Naramata meeting takes aim at racism

Incident of racist graffiti last summer prompts conversation for community

Out of disgust for an incident of racist graffiti defacing the Village of Naramata last summer, residents gathered for a conversation on anti-racism last week.

The incident, which several young women were arrested for, took place last July where purple spray paint covered buildings, road signs and a resident’s vehicle with various degrading messages. It spurred the action of the South Okanagan Immigrant and Community Services Society to collaborate with the Centre at Naramata to hold the community discussion to understand how discrimination plays a role in everyone’s lives.

Jim Simpson, marketing director at the Centre at Naramata, said they also received an update on the restorative justice process that took place with the offenders.

He said they were informed there was conversations with two out of the three involved in the spray painting incident with the Centre and Naramata school principal. Simpson said the impact of the racist graffiti was understood by the offenders.

About 30 people attended the community discussion last week to learn about the services available for immigrants and the power of the restorative justice circle for providing an opportunity to learn, to heal and to transform relationships.

“It was a really good conversation about the role of race in society in general and how to create a safe and welcoming community and what it means to promote anti-racism in our workplaces and communities,” said Simpson.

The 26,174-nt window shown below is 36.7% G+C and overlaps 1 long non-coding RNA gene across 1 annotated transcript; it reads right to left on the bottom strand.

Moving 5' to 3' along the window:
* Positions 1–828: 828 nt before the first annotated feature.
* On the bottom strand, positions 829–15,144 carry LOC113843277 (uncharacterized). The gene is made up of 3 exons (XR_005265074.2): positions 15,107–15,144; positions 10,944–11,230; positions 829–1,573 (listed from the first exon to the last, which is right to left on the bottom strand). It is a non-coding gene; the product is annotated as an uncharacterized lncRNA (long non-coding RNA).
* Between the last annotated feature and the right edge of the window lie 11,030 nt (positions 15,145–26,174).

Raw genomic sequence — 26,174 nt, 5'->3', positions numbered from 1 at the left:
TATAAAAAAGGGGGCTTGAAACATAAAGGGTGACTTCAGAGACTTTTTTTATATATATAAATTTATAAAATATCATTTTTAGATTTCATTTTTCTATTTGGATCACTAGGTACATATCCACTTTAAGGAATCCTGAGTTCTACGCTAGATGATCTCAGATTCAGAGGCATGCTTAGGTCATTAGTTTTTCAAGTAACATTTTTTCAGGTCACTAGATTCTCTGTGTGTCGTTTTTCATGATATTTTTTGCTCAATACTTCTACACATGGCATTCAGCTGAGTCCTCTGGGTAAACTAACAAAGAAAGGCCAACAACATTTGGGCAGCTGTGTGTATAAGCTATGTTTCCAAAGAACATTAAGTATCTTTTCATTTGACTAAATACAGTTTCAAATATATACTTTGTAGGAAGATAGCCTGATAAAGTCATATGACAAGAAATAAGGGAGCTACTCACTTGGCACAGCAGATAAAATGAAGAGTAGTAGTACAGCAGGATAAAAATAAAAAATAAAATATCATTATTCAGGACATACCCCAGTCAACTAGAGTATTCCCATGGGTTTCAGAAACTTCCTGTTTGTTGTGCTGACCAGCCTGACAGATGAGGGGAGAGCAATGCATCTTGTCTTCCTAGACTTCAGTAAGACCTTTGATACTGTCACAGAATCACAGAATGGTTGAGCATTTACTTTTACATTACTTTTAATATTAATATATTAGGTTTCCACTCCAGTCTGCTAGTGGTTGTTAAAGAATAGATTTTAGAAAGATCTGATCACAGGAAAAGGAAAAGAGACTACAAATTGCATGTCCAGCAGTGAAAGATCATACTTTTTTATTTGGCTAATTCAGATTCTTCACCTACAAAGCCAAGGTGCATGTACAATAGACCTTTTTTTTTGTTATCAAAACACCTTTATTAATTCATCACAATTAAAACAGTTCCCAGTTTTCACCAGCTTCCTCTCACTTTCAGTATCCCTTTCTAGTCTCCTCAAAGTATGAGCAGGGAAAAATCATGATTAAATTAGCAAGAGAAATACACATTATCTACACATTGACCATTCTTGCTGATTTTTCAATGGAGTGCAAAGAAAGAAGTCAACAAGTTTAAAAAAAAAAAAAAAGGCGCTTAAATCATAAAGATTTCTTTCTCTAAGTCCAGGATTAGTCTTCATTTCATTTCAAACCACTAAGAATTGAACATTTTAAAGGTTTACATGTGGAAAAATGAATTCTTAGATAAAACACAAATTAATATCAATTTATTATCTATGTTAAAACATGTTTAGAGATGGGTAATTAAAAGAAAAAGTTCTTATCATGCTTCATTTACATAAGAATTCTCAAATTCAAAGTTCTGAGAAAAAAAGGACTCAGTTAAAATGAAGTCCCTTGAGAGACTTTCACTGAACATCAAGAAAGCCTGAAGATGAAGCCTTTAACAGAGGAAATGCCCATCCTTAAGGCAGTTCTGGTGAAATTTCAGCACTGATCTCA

Representatives of the Harambee Cultural Society joined the conversation, as they have held their annual summer camp at the Centre for the last decade. The vision of the Harambee is to provide a safe, secure environment to create lifelong connections for children of African heritage in transracial families.

The Centre, the Naramata community and Harambee are committed to building a strong relationship where all are welcome and to ensure  that a safe place exists for everyone, said Simpson. He added that engaging in conversation with someone you don’t know is the first step in removing barriers and increasing understanding.

“We are really happy with the discussion and grateful for those who engaged in the conversation. We encouraged people to continue these community conversations in the future on a variety of topics,” said Simpson.

 

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